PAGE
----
Sometimes I feel not unlike Columbus, an adventurer in search of spices. I add cardamom to my coffee, ras al hanout to my roast lamb, and even throw cubebs into my pepper mill. So of course I was intrigued when Tabla’s opening last year titillated the tastebuds of Gotham’s dining establishment with fusion riffs on the flavors of the subcontinent. But because I wanted to savor the food, not the hype, I decided to wait for the furor to die down. A year later, I was still waiting, unwilling to dine after 9 p.m. or plan my life three weeks in advance. A short-term reservation was simply not to be had.
Finally, looking for a late-evening spot with Khadijah, née Elaine, my Rubenesque homegirl, we called, and voilà—come on down. The place was still bubbling with the packed excitement that signals a hot dining venue. We ascended the stairs to the formal dining area, Elaine huffing at every step, bemoaning the failure of a glorious redesign that allowed for no bad tables, but alas, also no elevator. Her mutterings subsided only with the arrival of the tandoori-style shrimp that started her variation on our $54 prix fixe. She tucked in, trying to analyze the complex spice blend. Soon, though, she was muttering again, this time about the scant two shrimp that constituted her appetizer. I, meanwhile, was delighted by the variety of textures in the mix of spicy leaves that made up my salad. The theme carried over into a salmon entrée zipped up nicely with some mustard greens. Elaine, who’s eaten lamb from Kuwait to Karachi, loved the ineffably complex taste of her few pink slices, which came in waves, with a hit of . . . was that black cardamom? swamped by the next before the ID could be completed. Once again, however, the portion was small. She was placated only by the arrival of a chocolate confection that disappeared as I was spooning up my fez-shaped mound of creamy vanilla-bean kulfi. We left dazzled by the chef, pampered by the staff, and semisated. I just hoped I could visit again.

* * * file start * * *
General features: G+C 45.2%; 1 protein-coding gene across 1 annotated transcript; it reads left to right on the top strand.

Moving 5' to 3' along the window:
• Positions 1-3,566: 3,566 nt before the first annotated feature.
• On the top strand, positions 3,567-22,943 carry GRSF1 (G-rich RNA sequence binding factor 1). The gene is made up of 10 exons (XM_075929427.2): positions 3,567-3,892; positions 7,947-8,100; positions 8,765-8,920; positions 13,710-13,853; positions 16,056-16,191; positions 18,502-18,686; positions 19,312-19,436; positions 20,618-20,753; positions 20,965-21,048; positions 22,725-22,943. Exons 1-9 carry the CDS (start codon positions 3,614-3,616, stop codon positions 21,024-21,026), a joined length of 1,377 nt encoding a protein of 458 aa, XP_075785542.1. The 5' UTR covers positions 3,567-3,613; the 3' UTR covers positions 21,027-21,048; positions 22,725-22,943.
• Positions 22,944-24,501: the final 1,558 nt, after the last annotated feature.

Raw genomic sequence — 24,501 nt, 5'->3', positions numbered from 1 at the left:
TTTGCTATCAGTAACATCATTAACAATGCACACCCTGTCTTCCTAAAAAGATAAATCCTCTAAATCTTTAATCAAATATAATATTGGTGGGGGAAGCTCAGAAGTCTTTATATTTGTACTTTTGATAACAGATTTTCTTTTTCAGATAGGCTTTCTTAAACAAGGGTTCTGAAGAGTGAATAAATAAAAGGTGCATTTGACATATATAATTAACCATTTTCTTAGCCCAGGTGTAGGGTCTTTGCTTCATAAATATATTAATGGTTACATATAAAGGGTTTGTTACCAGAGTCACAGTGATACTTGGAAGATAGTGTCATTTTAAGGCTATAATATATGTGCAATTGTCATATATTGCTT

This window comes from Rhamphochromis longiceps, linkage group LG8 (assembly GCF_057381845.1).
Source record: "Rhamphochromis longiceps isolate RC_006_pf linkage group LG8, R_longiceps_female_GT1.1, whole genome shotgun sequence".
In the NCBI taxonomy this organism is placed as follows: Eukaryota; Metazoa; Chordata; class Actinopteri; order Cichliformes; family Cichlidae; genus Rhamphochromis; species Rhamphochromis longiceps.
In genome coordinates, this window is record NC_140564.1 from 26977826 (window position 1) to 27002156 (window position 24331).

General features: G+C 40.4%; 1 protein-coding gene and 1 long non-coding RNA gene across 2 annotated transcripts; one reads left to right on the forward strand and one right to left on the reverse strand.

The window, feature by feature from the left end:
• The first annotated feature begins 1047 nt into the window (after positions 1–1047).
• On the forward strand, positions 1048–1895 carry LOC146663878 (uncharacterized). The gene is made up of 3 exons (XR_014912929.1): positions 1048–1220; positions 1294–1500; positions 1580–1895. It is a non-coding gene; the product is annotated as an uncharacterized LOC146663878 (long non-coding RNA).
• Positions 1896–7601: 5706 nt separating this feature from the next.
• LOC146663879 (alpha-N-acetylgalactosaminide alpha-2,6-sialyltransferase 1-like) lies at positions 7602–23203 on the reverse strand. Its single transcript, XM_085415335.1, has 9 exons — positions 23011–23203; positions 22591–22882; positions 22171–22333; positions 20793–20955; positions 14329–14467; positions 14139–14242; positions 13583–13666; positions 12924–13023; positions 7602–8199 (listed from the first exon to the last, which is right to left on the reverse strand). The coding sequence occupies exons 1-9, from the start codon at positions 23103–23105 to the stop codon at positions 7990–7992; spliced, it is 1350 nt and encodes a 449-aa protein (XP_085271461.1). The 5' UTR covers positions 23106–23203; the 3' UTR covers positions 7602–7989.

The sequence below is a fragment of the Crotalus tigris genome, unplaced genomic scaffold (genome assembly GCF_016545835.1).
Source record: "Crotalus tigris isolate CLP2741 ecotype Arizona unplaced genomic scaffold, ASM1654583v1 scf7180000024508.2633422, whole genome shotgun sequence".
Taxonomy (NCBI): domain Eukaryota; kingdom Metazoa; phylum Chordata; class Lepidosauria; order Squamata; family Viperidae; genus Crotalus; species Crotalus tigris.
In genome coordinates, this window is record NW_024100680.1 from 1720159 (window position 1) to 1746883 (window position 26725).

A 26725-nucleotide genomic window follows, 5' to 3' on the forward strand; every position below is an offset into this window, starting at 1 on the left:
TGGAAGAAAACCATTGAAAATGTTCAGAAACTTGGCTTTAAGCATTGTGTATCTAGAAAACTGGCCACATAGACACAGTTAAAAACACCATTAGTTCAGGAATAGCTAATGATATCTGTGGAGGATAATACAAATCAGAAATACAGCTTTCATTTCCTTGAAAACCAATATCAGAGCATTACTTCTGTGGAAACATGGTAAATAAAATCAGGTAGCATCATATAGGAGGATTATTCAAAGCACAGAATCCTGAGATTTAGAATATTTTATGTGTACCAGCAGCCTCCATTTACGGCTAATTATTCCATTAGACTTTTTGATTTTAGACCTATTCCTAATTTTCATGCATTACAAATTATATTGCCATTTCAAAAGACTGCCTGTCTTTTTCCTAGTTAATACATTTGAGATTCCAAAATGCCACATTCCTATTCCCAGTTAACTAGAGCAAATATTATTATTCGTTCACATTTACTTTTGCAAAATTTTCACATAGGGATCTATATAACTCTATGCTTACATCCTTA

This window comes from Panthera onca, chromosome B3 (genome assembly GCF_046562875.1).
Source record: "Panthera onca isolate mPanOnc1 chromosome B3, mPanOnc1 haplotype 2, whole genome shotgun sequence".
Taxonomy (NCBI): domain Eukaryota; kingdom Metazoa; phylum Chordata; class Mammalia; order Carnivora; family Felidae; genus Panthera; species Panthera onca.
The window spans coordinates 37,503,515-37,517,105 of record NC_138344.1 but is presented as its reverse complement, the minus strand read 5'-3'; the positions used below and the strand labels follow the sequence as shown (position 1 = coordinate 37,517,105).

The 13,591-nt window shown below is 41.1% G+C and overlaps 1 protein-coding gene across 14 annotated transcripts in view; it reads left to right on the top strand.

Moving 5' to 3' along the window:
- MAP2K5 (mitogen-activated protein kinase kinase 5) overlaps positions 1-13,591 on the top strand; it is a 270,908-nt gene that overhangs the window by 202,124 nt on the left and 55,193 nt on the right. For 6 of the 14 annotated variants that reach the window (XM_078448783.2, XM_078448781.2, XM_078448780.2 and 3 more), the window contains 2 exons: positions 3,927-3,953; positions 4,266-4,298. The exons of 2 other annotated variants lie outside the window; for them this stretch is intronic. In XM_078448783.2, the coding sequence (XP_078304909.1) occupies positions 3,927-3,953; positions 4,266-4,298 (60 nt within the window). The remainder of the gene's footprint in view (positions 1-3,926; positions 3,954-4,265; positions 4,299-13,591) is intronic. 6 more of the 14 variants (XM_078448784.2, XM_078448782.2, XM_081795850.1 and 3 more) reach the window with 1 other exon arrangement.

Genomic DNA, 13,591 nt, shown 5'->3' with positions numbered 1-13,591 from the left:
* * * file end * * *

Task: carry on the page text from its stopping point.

Three months of telephone torture ensued before I snagged another reservation, this time for late lunch with a voracious English friend whose family calls her “the dustbin.” After we giggled at the over-the-top language on the à la carte menu, she ordered a wild mushroom rasam, a mix of woodsy funghi punctuated with what we thought were golden raisins, and followed it with steel head salmon ($20), observing that the accompanying kokum gastrique sounded like a perfect name for a tipsy cancan dancer. We stopped giggling though when we sampled: The plumlike fruit infused the thick sauce with a tang that kept getting sharper but never stopped complementing the fatty flesh. The curry-leaf marinade of my excellent flank steak ($19) was longer on exoticism than taste. The kulfi ($8) arrived with a flourish of edible gold leaf that I consumed conspicuously before tasting my friend’s sumptuous chocolate-stuffed samosas ($8), which were citrusy with kumquat. Sated for real this time, almost stupefied, we staggered off into the afternoon, twin spice girls with spreading waists and no confidence that we’d ever get into the place again.
This article from the Village Voice Archive was posted on December 28, 1999